More numbers from the study indicate that college students are more likely to seek out additional details based on an advertisement, instead of the average user by a comparison of 13 percent to 9.5 percent. They also seem more likely to take a screenshot of an ad (13 percent versus seven percent), although less likely to tap on a mobile ad (12 percent versus 16 percent).

On top of that, roughly three in four college students admitted that they make purchases on their mobile devices.

Another report, GfK MRI’s “Survey of the American Consumer,” had its own side stats to report as well. Educated female millennials are more likely to make video calls than other demographics, according to their findings, and most of those calls would be done through a mobile phone, instead of a tablet or eReader device.

So what does this mean It indicates that some mobile ads are actually successful with a certain part of the younger demographic, although finding an appealing factor to them doesn’t hurt when it comes to expanding said audience. And phones seem to be the way to go over tablets and larger devices, since they’re far more accessible.

The full details of the study can be found here.

Marketing ‘World of Warships’

The latest game to go live from Wargaming is World of Warships, and it is receiving rave reviews, both from critics and (more importantly) from users. Like World of Tanks, you’re thrown into multiplayer online battles with heavy weapons — but in this case, you’re sailing the massive ships of the US and Japanese navies into battle. There are ten maps, four classes of ships, and dozens of different ships, which you can either earn your way towards through game play or spend some money to get the ships you want. It’s all rendered beautifully on the PC, and the strategic gameplay will be appealing to a large audience of gamers.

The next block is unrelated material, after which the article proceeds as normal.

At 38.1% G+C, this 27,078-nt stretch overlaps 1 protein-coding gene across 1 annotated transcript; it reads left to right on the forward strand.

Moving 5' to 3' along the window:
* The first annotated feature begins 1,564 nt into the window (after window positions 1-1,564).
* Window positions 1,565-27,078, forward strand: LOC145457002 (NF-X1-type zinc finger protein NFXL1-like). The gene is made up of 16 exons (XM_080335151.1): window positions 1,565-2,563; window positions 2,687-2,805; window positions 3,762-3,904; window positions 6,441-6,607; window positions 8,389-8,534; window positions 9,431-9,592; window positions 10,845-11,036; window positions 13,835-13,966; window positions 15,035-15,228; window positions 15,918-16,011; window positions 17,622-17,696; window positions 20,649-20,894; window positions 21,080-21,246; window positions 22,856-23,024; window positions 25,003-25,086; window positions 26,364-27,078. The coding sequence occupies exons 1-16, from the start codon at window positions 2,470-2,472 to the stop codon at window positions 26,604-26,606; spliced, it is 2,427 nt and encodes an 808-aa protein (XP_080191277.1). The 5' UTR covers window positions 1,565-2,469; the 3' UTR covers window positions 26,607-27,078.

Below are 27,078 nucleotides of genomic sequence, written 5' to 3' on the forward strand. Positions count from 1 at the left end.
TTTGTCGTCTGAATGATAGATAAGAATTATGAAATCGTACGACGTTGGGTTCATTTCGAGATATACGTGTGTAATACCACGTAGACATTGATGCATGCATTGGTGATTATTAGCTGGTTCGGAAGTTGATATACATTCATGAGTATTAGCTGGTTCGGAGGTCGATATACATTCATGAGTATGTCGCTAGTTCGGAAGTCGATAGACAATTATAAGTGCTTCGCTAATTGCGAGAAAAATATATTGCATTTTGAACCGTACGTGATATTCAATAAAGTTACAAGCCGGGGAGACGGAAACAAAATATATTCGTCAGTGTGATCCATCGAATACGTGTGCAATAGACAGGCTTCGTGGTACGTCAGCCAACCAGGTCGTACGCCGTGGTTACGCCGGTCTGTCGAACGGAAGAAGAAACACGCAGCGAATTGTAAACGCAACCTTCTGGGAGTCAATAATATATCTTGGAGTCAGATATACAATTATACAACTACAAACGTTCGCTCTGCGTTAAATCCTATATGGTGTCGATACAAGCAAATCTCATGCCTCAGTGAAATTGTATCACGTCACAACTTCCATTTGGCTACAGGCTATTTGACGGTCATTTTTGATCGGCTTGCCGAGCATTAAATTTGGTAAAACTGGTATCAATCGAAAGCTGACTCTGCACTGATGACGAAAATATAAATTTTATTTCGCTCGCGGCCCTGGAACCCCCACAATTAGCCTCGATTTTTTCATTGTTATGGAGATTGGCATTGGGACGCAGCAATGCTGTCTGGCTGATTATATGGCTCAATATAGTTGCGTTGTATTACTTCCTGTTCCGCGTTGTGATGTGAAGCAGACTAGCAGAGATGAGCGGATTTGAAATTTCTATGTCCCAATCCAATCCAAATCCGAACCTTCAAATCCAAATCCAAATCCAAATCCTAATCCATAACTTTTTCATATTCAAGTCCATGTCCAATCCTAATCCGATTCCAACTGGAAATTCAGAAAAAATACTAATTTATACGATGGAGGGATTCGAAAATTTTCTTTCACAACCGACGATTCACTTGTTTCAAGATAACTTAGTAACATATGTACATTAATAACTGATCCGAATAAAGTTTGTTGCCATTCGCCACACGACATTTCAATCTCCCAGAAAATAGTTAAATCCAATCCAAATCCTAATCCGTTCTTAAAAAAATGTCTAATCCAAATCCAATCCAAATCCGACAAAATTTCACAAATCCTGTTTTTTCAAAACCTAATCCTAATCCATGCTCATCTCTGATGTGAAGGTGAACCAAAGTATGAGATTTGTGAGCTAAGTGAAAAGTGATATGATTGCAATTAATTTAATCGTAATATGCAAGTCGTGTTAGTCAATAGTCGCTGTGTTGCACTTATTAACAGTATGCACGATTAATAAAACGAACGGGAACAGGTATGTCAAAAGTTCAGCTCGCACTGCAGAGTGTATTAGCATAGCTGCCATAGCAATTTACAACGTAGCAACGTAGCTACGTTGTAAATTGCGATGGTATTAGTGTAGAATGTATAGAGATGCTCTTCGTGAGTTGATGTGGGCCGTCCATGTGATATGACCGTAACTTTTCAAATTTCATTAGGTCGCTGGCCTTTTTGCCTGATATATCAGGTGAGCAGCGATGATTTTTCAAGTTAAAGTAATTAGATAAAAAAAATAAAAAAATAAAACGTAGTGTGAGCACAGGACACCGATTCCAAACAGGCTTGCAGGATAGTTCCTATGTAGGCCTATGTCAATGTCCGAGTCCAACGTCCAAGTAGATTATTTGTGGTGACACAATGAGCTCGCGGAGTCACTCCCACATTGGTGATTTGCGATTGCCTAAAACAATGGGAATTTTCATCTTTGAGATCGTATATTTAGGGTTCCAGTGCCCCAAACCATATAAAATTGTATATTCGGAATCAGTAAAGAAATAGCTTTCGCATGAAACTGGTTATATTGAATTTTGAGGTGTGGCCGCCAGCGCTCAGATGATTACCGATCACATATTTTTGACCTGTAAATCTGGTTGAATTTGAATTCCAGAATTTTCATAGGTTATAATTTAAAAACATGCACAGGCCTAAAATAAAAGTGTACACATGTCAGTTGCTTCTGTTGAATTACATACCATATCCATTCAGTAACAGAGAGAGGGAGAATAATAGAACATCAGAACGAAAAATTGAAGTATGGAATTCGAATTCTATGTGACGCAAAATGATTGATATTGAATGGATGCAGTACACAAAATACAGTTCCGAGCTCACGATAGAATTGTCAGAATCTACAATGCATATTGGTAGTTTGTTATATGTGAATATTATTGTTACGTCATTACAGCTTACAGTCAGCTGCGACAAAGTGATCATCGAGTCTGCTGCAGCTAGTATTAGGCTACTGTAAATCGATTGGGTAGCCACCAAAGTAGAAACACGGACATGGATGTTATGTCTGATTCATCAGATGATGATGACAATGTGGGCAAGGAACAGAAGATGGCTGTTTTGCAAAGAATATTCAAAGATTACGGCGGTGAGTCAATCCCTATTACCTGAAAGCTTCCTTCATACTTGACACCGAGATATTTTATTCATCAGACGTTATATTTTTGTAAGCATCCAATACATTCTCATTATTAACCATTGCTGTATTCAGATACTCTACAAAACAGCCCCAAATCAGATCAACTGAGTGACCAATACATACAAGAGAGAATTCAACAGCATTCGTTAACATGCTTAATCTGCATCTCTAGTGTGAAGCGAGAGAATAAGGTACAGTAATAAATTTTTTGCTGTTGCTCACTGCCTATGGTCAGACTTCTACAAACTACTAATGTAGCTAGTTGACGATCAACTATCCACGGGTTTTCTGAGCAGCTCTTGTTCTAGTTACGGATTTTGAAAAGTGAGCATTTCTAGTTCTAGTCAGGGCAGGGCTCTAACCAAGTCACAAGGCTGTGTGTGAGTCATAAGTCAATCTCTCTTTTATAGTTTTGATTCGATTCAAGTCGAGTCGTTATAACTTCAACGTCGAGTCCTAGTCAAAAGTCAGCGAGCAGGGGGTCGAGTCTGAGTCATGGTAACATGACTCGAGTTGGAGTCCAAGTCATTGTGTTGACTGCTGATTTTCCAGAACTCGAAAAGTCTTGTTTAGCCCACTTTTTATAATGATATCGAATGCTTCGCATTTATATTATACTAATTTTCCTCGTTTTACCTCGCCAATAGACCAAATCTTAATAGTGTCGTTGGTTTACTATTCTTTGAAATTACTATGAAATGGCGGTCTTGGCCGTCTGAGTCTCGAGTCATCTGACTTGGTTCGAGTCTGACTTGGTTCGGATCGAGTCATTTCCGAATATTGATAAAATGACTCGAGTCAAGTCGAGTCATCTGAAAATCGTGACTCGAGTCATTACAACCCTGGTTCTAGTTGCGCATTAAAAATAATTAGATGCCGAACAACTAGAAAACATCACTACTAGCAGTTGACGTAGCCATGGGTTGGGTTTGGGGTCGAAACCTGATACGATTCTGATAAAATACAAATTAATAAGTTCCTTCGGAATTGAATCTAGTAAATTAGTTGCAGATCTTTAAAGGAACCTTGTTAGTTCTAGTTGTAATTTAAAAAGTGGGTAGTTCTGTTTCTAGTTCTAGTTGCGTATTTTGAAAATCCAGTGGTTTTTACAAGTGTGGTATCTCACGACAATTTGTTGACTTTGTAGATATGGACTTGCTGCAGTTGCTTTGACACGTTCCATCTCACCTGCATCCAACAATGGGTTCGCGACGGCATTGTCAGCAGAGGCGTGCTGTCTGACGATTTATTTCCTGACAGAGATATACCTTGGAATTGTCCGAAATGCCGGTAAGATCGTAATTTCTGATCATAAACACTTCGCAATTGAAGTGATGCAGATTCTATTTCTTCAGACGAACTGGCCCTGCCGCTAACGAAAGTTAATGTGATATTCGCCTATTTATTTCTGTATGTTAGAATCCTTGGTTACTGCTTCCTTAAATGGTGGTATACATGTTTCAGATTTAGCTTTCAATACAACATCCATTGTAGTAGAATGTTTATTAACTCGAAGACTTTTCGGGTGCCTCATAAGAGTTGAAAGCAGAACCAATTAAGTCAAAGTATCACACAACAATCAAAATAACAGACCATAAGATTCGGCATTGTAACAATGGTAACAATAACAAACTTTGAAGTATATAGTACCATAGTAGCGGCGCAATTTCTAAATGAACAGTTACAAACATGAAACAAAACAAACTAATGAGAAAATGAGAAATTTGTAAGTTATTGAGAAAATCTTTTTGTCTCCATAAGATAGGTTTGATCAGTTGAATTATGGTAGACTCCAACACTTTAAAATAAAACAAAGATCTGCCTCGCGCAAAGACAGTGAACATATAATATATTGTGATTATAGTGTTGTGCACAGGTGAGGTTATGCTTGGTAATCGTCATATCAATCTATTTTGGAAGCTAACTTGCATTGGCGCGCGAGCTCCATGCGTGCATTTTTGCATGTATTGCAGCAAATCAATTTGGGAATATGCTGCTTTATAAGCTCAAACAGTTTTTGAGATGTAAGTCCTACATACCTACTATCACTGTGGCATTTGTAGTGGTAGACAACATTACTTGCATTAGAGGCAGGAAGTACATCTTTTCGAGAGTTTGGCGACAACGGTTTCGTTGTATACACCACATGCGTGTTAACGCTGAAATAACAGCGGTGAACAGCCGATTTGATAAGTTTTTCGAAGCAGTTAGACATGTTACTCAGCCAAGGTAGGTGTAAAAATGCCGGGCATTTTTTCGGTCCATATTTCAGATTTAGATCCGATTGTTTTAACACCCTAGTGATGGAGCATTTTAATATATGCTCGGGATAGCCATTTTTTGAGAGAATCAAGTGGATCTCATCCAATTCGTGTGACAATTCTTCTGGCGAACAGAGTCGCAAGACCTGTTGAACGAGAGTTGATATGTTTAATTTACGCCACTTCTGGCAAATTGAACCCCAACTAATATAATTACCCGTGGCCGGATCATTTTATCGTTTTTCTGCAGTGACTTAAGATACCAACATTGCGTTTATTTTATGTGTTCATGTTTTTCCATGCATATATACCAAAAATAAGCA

Erik Whiteford

Erik Whiteford, director of marketing for Wargaming North America, spoke with [a]listdaily about the company’s plans for World of Warships.

Who’s your target audience for World of Warships Do you think it’s largely World of Tanks or World of Warplanes players who want to try something different, or do you think you can attract a player Wargaming hasn’t seen before

When it comes to World of Warships and our other titles, there will obviously be some cross over in players; however, we strongly believe that we will have a whole new audience to tap into. While there is some level of similarity with World of Tanks, everything in this game is different — from the strategy, to the pace, to the overall gameplay. These differences will bring a shift towards new players and yes, absolutely, we will be able to attract players Wargaming has not seen before. We’re excited about the new possibilities.

Where do you expect to see the most players for World of Warships Will that be centered in Europe, or the US, or in Asia

Our games have always enjoyed success on a global scale and we expect the same to be true with World of Warships. My primary focus is on the North and Latin American markets and we see World of Warships as a property that should great success in both regions.